What are The Spies? Are they just children  that keep an eye out on their parents to see if they have done anything wrong?

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Of the comprehensive Big Brother system that monitors the thoughts and actions of Oceania's citizens, the child-spies are an important component. The children, Orwell writes in 1984, "were systematically turned against their parents and taught to spy on them and report their deviations. The family has become in effect an extension of the Thought Police. It was a device by means of which everyone could be surrounded night and day by informers who knew him intimately" (133). Thus they did much more than simply "keep an eye" on them. The child-parent relationship is one of intense emotional connection. The very survival of the human species, at least before the time of Oceania, depended on it. The children know their parents better than others and thus can report on even subtle differences in their behavior. Some adults were especially concerned that they might utter something in their sleep, a betrayal of their sub-conscious, and have it be overheard by the telescreen or a child.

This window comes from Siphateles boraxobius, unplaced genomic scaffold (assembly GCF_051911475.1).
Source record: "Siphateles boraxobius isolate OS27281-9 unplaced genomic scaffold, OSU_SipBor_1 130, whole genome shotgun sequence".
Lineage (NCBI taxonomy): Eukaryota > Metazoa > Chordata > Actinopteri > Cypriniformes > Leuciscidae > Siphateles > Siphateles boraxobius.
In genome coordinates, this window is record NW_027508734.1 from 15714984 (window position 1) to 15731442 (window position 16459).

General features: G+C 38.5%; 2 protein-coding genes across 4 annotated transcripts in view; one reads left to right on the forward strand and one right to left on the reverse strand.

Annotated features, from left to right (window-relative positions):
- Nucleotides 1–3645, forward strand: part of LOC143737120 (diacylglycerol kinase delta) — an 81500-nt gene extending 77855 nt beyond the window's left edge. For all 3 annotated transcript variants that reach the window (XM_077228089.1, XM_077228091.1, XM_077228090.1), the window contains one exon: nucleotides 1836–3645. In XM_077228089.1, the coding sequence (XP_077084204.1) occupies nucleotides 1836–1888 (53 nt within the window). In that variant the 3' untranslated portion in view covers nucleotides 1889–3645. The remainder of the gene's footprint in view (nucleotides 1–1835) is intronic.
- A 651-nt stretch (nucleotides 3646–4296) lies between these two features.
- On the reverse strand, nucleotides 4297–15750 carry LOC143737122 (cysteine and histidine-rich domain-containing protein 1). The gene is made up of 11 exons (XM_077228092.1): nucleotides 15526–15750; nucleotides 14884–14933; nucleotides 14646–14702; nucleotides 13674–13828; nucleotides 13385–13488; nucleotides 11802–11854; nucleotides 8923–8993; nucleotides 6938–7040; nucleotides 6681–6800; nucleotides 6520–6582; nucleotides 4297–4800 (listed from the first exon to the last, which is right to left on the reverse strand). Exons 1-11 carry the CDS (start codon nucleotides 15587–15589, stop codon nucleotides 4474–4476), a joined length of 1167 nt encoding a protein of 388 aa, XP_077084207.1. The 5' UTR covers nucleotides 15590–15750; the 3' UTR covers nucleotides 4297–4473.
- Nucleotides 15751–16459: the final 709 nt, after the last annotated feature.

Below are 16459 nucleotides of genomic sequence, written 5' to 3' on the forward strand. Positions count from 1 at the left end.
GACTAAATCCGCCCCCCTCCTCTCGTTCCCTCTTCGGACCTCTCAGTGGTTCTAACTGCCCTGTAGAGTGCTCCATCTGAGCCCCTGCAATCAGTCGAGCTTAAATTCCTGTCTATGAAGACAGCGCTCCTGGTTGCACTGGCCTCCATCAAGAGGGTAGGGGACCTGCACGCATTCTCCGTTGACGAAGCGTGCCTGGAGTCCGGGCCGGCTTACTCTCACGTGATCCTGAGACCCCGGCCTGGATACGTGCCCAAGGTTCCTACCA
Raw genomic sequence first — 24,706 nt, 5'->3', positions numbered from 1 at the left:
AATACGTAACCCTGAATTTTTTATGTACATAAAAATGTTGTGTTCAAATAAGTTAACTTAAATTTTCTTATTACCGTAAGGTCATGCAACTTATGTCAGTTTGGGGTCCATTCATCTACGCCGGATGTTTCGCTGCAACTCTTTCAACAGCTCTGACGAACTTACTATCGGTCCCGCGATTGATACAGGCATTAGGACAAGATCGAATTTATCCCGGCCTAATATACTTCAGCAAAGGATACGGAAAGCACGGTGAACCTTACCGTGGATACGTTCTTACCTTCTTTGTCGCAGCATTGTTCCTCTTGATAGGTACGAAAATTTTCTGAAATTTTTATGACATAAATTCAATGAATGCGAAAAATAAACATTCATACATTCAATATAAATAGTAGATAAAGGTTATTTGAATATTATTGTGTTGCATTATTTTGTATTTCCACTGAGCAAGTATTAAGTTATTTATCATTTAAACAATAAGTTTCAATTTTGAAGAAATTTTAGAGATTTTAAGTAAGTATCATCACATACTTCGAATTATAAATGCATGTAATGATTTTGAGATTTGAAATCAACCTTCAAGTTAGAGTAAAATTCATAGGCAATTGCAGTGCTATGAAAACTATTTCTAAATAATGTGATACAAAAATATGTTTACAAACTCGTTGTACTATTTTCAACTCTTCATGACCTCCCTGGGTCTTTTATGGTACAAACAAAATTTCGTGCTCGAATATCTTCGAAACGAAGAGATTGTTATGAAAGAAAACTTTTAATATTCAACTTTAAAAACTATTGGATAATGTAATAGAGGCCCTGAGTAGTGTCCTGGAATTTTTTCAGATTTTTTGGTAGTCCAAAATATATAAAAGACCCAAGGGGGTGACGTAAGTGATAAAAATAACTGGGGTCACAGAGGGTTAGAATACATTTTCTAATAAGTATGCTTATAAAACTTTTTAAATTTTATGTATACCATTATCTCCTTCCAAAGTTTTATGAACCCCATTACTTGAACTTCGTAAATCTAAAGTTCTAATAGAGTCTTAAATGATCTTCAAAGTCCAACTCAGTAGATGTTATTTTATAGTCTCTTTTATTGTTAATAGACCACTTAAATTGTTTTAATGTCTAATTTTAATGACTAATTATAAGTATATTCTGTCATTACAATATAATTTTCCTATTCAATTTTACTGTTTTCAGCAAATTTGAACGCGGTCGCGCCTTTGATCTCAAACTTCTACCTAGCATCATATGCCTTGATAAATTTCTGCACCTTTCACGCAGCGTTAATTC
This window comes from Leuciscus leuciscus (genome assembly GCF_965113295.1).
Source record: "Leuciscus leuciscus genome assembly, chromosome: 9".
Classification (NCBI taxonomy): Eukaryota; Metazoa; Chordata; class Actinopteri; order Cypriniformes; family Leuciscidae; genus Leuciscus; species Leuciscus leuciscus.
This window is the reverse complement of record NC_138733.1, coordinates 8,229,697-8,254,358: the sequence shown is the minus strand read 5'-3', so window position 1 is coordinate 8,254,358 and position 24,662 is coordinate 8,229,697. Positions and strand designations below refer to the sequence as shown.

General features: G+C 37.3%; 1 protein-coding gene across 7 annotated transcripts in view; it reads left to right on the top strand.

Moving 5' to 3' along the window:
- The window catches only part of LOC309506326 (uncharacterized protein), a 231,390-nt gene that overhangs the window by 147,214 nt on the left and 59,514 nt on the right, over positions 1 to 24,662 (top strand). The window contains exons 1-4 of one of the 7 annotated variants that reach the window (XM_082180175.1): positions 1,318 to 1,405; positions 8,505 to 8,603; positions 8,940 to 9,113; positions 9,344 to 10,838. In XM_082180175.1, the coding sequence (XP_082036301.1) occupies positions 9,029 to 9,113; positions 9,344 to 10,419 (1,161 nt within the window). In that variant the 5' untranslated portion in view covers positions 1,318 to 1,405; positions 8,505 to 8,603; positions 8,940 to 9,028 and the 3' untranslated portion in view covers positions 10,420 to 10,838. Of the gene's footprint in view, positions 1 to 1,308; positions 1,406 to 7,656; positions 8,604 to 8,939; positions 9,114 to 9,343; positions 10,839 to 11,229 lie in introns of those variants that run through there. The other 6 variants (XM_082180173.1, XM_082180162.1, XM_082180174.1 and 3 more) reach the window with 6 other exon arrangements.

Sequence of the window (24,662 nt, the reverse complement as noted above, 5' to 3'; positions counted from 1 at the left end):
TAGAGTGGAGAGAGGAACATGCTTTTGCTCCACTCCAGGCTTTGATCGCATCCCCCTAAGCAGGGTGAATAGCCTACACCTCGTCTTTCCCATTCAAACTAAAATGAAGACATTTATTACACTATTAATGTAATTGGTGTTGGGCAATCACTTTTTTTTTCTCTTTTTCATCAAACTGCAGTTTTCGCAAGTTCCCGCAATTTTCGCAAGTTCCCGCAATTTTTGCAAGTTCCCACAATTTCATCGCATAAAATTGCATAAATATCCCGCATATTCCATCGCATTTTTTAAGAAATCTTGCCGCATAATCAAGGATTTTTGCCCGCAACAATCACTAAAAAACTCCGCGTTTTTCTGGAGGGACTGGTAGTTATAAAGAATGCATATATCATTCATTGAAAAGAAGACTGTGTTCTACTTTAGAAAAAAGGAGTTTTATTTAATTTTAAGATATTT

What is the motivation for the child to give up a mother or father? They were rewarded with public acknowledgement. The government would honor them as a hero whose selfless act helped protect their nation. Thus the promise of this recognition keeps the kids alerted to the most senitive inclinations of their parents.

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No, the Spies are not just the kids who inform on their parents.  All kids are supposed to do that.  Rather, the Spies are a youth organization run by the Party.  It appears that a person becomes a Spy at a young age and then later graduates into the Youth League.  So the Spies are supposed to be something like the Hitler Youth -- a group that is meant mainly to indoctrinate the young in the ways of the Party.

You can see hints about this in Chapter 2.  We are told that the Spies have been hanging banners for Hate Week.  We also see the Parsons' son, who is nine years old, wearing his Spies uniform.  This shows us that the Spies are a formal group that do things other than spying on their parents.

Here's a line from Chapter 6 that tells shows the function of the Spies:

By careful early conditioning, by games and cold water, by the rubbish that was dinned into them at school and in the Spies and the Youth League, by lectures, parades, songs, slogans, and martial music, the natural feeling had been driven out of them.

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